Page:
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Archive for August 2016

Service Your Estate Plan

When Is It Time To Service Your Estate Plan

If you own a car, then you know it requires regular servicing in order to perform well and be reliable. More than likely, your car came with a recommended schedule for service, based on how many miles it has been driven; after a certain number of miles, you need to change the oil, replace the brake pads, rotate the tires, and so on.

If you have a newer car, you probably have an irritating dash light that comes on when it’s time for services and stays on until the mechanic resets it. Either way, whether you pay attention to the odometer or rely on that dash light, it’s pretty easy to know when it’s time to service your car. And if you keep driving it without servicing it, it’s a sure bet your car will let you down.

Service Your Estate PlanLike your car, your estate plan needs “servicing” if it is going to perform the way you want when you need it. Your estate plan is a snapshot of you, your family, your assets and the tax laws in effect at the time it was created. All of these change over time, and so should your plan. It is unreasonable to expect the simple will written when  you were a newlywed to be effective now that you have a growing family, or now that you are divorced from your spouse, or now that you are retired and have an ever-increasing swarm of grandchildren! Over the course of your lifetime, your estate plan will need check-ups, maintenance, tweaking, maybe even replacing.

So how do you know when it’s time to give your estate plan a check-up? Well, instead of having mileage checkpoints, your estate plan has event checkpoints. Generally, any change in your personal, family, financial or health situation, or a change in the tax laws, could prompt a change in your estate plan. Use the following list to guide you.

It’s a good idea to review your estate plan every year. Set aside a specific time every year (your birthday, anniversary, family gathering) to review it.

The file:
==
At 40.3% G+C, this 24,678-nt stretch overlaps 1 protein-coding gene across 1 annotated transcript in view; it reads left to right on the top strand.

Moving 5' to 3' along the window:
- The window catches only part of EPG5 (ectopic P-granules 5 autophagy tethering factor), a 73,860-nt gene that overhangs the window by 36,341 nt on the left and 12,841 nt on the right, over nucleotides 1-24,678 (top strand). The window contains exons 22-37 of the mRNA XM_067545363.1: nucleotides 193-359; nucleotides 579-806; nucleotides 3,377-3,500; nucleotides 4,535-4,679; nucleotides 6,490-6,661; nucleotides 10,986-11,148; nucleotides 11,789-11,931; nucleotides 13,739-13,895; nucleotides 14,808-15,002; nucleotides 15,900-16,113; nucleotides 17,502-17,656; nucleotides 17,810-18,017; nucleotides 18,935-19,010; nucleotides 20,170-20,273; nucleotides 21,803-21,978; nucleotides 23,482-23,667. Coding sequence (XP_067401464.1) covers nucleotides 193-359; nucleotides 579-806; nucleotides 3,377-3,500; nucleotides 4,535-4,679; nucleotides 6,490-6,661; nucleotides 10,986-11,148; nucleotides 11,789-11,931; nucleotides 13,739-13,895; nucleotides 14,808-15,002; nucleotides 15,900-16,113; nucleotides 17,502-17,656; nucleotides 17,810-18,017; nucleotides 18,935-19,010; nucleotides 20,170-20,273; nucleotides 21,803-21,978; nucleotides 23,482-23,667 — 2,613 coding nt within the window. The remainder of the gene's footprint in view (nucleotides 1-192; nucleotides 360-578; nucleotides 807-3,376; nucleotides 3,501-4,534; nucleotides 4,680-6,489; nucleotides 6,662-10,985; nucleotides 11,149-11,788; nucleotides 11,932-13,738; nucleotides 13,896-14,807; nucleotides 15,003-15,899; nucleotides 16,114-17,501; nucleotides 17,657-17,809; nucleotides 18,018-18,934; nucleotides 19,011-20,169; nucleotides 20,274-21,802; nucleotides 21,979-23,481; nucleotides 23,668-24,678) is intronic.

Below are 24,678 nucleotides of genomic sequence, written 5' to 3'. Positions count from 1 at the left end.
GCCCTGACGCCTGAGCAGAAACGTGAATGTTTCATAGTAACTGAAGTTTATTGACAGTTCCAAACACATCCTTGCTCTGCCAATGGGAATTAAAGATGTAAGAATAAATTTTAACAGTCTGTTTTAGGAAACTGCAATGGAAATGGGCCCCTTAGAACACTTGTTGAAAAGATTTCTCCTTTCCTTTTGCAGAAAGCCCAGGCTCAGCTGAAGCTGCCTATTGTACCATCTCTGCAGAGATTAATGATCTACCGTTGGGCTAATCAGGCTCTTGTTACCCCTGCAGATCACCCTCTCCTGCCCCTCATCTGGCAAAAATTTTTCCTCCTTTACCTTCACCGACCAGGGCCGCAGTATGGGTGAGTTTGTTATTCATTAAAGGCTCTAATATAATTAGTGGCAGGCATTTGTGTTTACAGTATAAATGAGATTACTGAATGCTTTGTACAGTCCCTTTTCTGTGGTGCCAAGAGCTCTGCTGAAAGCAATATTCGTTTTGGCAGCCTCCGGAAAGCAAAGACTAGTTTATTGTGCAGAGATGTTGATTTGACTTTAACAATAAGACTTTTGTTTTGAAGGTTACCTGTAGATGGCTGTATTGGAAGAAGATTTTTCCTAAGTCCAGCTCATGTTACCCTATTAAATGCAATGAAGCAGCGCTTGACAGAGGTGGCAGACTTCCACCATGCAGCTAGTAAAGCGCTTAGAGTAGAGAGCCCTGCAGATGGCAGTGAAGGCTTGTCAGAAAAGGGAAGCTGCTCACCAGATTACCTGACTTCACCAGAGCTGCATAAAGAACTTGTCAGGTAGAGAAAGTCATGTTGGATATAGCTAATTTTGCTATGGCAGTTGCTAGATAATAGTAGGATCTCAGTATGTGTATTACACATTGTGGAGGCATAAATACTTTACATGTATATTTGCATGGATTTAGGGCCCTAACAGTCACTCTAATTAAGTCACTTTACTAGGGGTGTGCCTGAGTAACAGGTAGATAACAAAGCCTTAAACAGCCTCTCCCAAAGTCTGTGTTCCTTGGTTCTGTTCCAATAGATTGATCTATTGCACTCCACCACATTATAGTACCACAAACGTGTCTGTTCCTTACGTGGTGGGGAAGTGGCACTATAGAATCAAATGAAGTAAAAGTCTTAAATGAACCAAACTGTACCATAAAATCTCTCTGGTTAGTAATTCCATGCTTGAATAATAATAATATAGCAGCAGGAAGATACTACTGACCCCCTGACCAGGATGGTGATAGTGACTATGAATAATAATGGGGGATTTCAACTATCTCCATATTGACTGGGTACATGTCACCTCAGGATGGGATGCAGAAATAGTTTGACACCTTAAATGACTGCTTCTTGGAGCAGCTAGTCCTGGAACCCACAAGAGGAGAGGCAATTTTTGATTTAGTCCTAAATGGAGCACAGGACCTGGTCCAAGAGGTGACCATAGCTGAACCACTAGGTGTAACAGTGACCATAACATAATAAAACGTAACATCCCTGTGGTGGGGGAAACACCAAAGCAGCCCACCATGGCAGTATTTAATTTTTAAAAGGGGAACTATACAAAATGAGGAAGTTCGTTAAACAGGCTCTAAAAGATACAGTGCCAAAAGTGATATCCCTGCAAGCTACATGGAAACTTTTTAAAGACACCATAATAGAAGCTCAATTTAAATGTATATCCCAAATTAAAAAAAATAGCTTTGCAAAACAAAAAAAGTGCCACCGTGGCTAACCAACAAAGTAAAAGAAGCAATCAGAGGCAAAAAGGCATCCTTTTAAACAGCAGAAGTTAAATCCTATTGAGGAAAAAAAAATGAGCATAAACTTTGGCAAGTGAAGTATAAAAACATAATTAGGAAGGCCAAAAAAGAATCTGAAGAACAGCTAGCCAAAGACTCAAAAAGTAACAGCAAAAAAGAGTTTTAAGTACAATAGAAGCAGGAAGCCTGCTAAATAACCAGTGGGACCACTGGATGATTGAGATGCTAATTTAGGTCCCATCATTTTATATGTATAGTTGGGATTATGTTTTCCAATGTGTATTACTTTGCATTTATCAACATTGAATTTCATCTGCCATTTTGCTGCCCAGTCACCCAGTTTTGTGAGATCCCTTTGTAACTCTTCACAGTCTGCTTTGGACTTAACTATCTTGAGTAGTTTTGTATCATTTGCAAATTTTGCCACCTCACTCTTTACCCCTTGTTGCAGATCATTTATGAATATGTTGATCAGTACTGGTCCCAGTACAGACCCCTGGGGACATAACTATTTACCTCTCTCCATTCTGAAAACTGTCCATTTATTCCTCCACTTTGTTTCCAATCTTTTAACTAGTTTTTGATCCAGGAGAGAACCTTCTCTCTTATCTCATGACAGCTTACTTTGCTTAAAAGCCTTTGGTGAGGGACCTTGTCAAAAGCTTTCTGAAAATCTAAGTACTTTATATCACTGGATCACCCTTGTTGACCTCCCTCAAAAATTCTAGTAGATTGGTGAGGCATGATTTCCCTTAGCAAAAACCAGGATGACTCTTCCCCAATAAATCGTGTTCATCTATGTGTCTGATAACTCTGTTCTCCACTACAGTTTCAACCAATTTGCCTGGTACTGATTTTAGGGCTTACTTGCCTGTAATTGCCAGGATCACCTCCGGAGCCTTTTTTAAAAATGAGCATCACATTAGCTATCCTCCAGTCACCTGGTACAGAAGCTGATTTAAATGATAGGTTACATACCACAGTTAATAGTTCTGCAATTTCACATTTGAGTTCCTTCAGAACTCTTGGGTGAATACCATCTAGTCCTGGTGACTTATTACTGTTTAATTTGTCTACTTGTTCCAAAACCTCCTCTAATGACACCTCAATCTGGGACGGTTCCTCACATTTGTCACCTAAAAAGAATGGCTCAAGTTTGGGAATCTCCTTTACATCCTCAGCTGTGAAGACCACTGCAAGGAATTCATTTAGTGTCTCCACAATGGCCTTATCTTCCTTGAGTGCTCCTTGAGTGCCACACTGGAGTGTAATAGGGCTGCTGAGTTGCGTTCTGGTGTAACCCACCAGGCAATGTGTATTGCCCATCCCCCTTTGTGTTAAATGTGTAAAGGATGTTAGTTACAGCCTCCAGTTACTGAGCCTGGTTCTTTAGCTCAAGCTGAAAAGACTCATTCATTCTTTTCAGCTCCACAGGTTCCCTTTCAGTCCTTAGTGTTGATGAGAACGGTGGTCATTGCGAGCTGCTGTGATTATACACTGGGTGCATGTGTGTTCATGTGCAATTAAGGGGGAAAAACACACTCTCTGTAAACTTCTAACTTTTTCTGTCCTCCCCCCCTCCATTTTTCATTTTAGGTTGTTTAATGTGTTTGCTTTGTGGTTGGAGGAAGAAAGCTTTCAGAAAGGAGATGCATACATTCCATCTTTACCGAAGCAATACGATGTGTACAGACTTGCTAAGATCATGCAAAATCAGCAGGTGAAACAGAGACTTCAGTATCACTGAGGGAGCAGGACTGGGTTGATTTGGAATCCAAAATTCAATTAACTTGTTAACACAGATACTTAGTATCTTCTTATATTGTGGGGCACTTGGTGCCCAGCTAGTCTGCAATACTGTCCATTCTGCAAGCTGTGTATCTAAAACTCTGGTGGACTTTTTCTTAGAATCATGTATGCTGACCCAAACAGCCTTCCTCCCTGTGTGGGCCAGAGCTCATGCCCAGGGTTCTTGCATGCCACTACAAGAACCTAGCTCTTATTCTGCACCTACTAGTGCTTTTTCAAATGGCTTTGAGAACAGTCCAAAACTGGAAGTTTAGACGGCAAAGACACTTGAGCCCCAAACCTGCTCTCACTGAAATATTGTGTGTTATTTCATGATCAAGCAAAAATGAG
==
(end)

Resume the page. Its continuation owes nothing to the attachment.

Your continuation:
Event Checkpoints to Review Your Estate Plan

You and Your Spouse, If Married

  • You marry, divorce or seperate
  • You or your spouse’s health declines
  • Your spouse dies
  • Value of assets change dramatically
  • Change in business interests
  • You buy real estate in another state

Your Family

  • Birth or adoption
  • Marriage or divorce
  • Finances change
  • Parent or relative becomes dependent on you
  • Minor becomes adult
  • Attitude toward you changes
  • Health declines
  • Family member dies

Other

  • Federal or state tax laws change
  • You plan to move to a different state
  • Your successor trustee, guardian or administrator moves, becomes ill, changes mind
  • You change your mind

Article Credit: EstatePlanning.com

Do All Assets Go Through Probate

Do All Assets Go Through Probate?

Not everything you own will automatically go through probate. The obivous assets that will need to be probated are those with a title that is in your name only. These might include bank accounts, investments, home, other real estate, vehicles, etc. If yours is the only name on the title and you are deceased, only the probate court can take your name off the title and put someone else’s name on.